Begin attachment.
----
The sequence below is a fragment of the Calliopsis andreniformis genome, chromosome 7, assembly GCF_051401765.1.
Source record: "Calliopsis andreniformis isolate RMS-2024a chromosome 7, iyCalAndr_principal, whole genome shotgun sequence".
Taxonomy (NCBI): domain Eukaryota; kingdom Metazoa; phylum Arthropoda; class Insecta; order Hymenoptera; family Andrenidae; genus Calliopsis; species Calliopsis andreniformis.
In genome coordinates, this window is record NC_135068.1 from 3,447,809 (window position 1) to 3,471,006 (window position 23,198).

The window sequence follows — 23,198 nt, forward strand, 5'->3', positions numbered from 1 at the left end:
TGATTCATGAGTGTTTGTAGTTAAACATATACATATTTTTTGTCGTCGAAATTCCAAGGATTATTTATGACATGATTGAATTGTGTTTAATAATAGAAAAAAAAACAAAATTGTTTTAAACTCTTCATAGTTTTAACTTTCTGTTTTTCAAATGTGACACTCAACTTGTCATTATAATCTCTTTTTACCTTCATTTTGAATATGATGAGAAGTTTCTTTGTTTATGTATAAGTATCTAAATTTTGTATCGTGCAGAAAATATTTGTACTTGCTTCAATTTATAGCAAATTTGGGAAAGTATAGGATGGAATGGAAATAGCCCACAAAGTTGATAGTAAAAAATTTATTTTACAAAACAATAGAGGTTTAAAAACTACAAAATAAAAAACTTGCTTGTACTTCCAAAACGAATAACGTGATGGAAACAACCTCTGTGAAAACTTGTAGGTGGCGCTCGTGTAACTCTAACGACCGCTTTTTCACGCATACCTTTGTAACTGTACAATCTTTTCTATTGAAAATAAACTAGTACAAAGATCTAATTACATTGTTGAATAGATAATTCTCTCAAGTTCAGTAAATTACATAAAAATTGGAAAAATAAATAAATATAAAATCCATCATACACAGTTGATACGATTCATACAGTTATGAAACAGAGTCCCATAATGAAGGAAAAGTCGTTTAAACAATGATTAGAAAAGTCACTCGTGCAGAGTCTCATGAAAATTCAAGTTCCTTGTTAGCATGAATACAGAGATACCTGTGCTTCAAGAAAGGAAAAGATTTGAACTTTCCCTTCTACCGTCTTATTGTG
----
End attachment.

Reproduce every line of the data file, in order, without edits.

The sequence below is a fragment of the Calliopsis andreniformis genome, chromosome 7, assembly GCF_051401765.1.
Source record: "Calliopsis andreniformis isolate RMS-2024a chromosome 7, iyCalAndr_principal, whole genome shotgun sequence".
Taxonomy (NCBI): domain Eukaryota; kingdom Metazoa; phylum Arthropoda; class Insecta; order Hymenoptera; family Andrenidae; genus Calliopsis; species Calliopsis andreniformis.
In genome coordinates, this window is record NC_135068.1 from 3,447,809 (window position 1) to 3,471,006 (window position 23,198).

The window sequence follows — 23,198 nt, forward strand, 5'->3', positions numbered from 1 at the left end:
TGATTCATGAGTGTTTGTAGTTAAACATATACATATTTTTTGTCGTCGAAATTCCAAGGATTATTTATGACATGATTGAATTGTGTTTAATAATAGAAAAAAAAACAAAATTGTTTTAAACTCTTCATAGTTTTAACTTTCTGTTTTTCAAATGTGACACTCAACTTGTCATTATAATCTCTTTTTACCTTCATTTTGAATATGATGAGAAGTTTCTTTGTTTATGTATAAGTATCTAAATTTTGTATCGTGCAGAAAATATTTGTACTTGCTTCAATTTATAGCAAATTTGGGAAAGTATAGGATGGAATGGAAATAGCCCACAAAGTTGATAGTAAAAAATTTATTTTACAAAACAATAGAGGTTTAAAAACTACAAAATAAAAAACTTGCTTGTACTTCCAAAACGAATAACGTGATGGAAACAACCTCTGTGAAAACTTGTAGGTGGCGCTCGTGTAACTCTAACGACCGCTTTTTCACGCATACCTTTGTAACTGTACAATCTTTTCTATTGAAAATAAACTAGTACAAAGATCTAATTACATTGTTGAATAGATAATTCTCTCAAGTTCAGTAAATTACATAAAAATTGGAAAAATAAATAAATATAAAATCCATCATACACAGTTGATACGATTCATACAGTTATGAAACAGAGTCCCATAATGAAGGAAAAGTCGTTTAAACAATGATTAGAAAAGTCACTCGTGCAGAGTCTCATGAAAATTCAAGTTCCTTGTTAGCATGAATACAGAGATACCTGTGCTTCAAGAAAGGAAAAGATTTGAACTTTCCCTTCTACCGTCTTATTGTG